Software and medical technology developers should take note of this proposal, as there is no analog to the routine FDA post-marketing prescription drug labeling submission requirement in medical device regulations. Companies should also consider the extent to which the contours of FDA's recent enforcement discretion policy for general wellness technologies and the availability of statutory exemptions for clinical decision support tools are affected by the approach set forth in the proposed framework, particularly when they "marry" those technologies with prescription drug marketing or disease awareness education programs. For example, software outputs which historically have not been subjected to FDA post-marketing labeling review requirements (either due to exemptions from FDA's premarket notification or approval process, or due to FDA's enforcement discretion policy for wellness products) could now potentially be reviewed under FDA's standards for claim substantiation, fair balance, and consistency with approved indication. Further, while the proposed framework is not intended to disrupt current FDA regulatory approaches to the underlying software, a question about the substantiation for a software output "claim" with the labeling of the referenced prescription drug product could have the effect of calling into question the validation of the software for its intended uses.

II. Prescription Drug-Use-Related Software as a Medical Device

FDA does not intend for the proposed framework to alter the current regulatory landscape for medical devices. For example, if adopted, the framework would not impact the regulation of stand-alone software functions that do not accompany a prescription drug. However, FDA recognizes points of overlap between the framework and existing device regulations. For example, prescription drug-use-related software that meets the definition of a device based on its function would be subject to regulation of its device functionality, as well as regulation of its output under the framework for drug labeling. According to FDA, however, the proposed framework takes into account existing Agency policy to ensure an efficient and coordinated review. For instance, if a prescription drug-use-related software is cleared or approved as a device, and is not a constituent of an approved drug-device combination product, sponsors would only need to submit software output for FDA review once at the time of dissemination through the promotional labeling review process. Because such software was reviewed as a device by Center for Devices and Radiological Health, FDA would not expect that the use of that software would result in an increased potential for harm to patients.

If the prescription drug-use-related software meets the device definition and, according to its labeling, is intended for use with an approved individually-specified drug, where both the software and drug are required to achieve the intended use, indication, or effect, then the software and drug together may constitute a "cross-labeled" combination product. 21 C.F.R. § 3.2(e)(3) and (4)). For regulated companies that do not normally develop or commercialize drug-device combination products, this potential distinction is critical, as the investment in modified drug-device combination product quality and adverse event management systems—particularly post-marketing internal company systems intended to identify device failures which could result in significant patient harm—can be significant and require different systems and expertise than "conventional" pharmacovigilance requires.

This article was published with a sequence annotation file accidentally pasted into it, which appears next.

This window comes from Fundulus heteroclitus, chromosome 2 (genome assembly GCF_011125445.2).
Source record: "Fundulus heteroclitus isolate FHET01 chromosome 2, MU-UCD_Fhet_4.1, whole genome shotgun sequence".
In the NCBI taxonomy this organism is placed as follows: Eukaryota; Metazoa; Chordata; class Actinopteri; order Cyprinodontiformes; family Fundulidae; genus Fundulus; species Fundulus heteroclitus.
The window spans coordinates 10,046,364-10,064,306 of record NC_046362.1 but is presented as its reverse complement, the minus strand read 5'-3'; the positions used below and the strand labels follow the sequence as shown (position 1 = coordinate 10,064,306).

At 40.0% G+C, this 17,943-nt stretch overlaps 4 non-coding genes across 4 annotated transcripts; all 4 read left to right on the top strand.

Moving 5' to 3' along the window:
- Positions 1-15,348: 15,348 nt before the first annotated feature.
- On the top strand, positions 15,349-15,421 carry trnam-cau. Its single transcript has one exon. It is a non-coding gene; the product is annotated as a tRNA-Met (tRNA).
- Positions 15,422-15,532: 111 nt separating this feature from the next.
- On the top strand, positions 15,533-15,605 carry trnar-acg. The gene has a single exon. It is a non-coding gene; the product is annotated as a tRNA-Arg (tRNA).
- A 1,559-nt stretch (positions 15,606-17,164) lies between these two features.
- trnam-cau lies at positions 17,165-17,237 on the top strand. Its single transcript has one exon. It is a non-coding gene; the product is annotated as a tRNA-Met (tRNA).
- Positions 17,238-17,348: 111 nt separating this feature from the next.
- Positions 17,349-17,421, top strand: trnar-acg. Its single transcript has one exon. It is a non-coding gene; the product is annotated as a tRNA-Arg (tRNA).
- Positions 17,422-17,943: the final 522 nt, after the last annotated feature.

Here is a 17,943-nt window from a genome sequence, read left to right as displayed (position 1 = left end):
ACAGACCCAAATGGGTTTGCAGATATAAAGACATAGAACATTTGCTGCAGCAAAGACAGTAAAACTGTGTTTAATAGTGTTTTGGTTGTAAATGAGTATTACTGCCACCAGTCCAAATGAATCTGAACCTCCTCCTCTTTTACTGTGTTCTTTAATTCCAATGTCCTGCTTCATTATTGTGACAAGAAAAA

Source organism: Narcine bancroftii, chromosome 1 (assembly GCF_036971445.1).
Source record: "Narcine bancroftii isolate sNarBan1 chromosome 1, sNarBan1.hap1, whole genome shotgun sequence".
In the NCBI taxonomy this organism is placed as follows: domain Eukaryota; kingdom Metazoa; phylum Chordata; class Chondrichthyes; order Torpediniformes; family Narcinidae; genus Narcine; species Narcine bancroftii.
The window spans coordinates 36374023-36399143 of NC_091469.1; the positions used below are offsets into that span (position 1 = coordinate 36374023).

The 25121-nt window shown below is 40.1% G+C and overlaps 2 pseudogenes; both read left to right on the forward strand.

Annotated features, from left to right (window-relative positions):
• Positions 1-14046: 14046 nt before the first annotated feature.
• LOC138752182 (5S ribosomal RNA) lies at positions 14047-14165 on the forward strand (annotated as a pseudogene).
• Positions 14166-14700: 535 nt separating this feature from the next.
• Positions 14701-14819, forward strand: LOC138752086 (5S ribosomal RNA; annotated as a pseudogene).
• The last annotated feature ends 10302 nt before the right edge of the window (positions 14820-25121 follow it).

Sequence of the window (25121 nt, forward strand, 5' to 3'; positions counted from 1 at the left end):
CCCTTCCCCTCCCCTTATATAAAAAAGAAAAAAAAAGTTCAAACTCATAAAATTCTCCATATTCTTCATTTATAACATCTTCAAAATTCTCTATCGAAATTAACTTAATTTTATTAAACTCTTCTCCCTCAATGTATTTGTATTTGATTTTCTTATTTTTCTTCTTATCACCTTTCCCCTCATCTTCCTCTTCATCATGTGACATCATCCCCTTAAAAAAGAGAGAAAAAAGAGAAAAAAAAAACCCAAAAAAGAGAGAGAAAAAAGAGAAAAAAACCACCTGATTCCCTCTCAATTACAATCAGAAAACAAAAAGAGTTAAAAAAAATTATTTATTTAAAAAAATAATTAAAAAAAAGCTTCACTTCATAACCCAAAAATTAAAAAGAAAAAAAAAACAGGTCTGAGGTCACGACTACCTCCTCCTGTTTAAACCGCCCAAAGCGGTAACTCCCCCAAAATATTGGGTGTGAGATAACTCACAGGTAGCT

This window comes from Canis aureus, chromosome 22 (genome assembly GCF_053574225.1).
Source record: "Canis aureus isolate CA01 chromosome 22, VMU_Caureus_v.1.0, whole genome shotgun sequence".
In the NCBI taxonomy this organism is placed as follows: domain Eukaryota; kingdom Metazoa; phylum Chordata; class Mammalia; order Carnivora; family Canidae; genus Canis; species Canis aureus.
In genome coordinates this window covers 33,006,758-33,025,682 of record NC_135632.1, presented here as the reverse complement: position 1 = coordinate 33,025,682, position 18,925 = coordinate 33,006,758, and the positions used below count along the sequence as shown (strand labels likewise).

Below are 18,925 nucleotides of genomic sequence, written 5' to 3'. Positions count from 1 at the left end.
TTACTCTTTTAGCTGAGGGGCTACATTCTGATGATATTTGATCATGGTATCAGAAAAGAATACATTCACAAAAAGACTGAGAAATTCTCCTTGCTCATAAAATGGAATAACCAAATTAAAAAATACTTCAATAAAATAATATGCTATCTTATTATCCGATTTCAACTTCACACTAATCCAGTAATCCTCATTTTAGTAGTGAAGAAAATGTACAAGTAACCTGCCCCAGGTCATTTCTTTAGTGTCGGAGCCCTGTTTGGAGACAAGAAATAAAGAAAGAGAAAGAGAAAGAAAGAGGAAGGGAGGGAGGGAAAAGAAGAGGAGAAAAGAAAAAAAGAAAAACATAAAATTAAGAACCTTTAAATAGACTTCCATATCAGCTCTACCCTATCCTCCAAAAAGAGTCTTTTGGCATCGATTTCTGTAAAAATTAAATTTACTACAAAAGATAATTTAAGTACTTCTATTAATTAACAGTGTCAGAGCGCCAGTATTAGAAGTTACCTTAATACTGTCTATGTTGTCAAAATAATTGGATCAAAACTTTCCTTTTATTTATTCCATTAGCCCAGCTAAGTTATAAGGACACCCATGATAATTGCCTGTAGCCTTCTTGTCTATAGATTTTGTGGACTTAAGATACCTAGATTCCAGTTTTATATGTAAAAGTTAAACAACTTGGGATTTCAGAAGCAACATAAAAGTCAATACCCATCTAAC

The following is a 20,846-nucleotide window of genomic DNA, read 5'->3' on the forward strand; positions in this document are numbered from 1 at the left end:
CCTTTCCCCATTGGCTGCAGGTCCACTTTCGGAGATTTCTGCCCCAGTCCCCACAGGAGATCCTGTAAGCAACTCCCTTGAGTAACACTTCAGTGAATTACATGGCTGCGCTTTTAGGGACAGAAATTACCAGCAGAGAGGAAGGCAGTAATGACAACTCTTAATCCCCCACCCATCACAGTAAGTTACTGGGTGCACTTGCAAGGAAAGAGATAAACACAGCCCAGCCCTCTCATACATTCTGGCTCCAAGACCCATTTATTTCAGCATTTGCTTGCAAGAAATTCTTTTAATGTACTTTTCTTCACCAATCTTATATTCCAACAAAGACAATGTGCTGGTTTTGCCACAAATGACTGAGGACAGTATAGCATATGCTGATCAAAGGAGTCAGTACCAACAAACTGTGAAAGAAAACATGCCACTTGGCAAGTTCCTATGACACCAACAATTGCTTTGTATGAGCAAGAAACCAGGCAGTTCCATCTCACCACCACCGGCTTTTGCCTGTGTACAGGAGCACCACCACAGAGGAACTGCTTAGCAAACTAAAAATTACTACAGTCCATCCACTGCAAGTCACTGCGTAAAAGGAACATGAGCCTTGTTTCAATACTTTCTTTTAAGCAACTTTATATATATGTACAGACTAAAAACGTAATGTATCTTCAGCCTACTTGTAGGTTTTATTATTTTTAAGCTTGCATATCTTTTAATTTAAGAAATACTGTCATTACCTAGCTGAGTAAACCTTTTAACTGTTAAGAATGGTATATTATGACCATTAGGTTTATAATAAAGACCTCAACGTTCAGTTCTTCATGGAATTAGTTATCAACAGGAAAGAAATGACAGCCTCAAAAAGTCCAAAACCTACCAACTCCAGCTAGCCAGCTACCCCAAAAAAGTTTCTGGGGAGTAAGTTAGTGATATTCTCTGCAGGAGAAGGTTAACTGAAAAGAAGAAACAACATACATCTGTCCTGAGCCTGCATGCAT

* * * * *

FDA's new docket on the regulatory framework for prescription drug-use-related software presents an important opportunity to shape the future regulation of software that is increasingly an essential part of drug development, approval, and labeling. Companies planning to develop and/or utilize such software should carefully consider FDA's notice in their software and drug development activities, and consider commenting on the non-binding framework. As noted, comments are currently due on January 22, 2019. After considering comments submitted to the docket, FDA expects to issue a draft guidance that will convey FDA's proposed approach and recommendations.

*Ira Stup contributed to this Advisory. He is a University of Michigan Law School graduate employed at Arnold & Porter Kaye Scholer LLP and is not admitted to the District of Columbia Bar.

Footnotes

1. 83 Fed. Reg. 58574 (Nov. 20, 2018).

2. See 21 U.S.C. § 321(m).

3. As an example, FDA cites the approval of an ingestible event marker (IEM) designed to communicate a time- stamped confirmation of IEM device ingestion via volume conduction communication, also known as intrabody communication, with an external patch. See Evaluation of Automatice Class III Designation (De Novo) for Proteus Personal Monitor Including Ingestion Event Marker. Software can be used to interact with the external patch to organize and display the information about ingestion for a patient, provider, or both. The software program that communicates with the patch, which gathers the information from the IEM, is essential to allow review of the data collected by the IEM about ingestion. The information about that function of the software was included in the FDA-required drug labeling because that function is essential for the combination product to achieve one of its intended use—tracking ingestion of the drug.

4. Under FDA's postmarket reporting regulations, drug sponsors must submit FDA "labeling or advertising devised for promotion" of a drug using Form FDA 2253 ("Transmittal of Advertisements and Promotional Labeling for Drugs for Human Use") and a copy of the drugs professional labeling. See 21 C.F.R. § 314.81(b)(3)(i); § 601.12(f)(4). Special pre-submission rules apply to certain accelerated approval products. 21 C.F.R. § 314.550; § 601.45.

5. See 21 CFR 202.1(j)(4).

The content of this article is intended to provide a general guide to the subject matter. Specialist advice should be sought about your specific circumstances.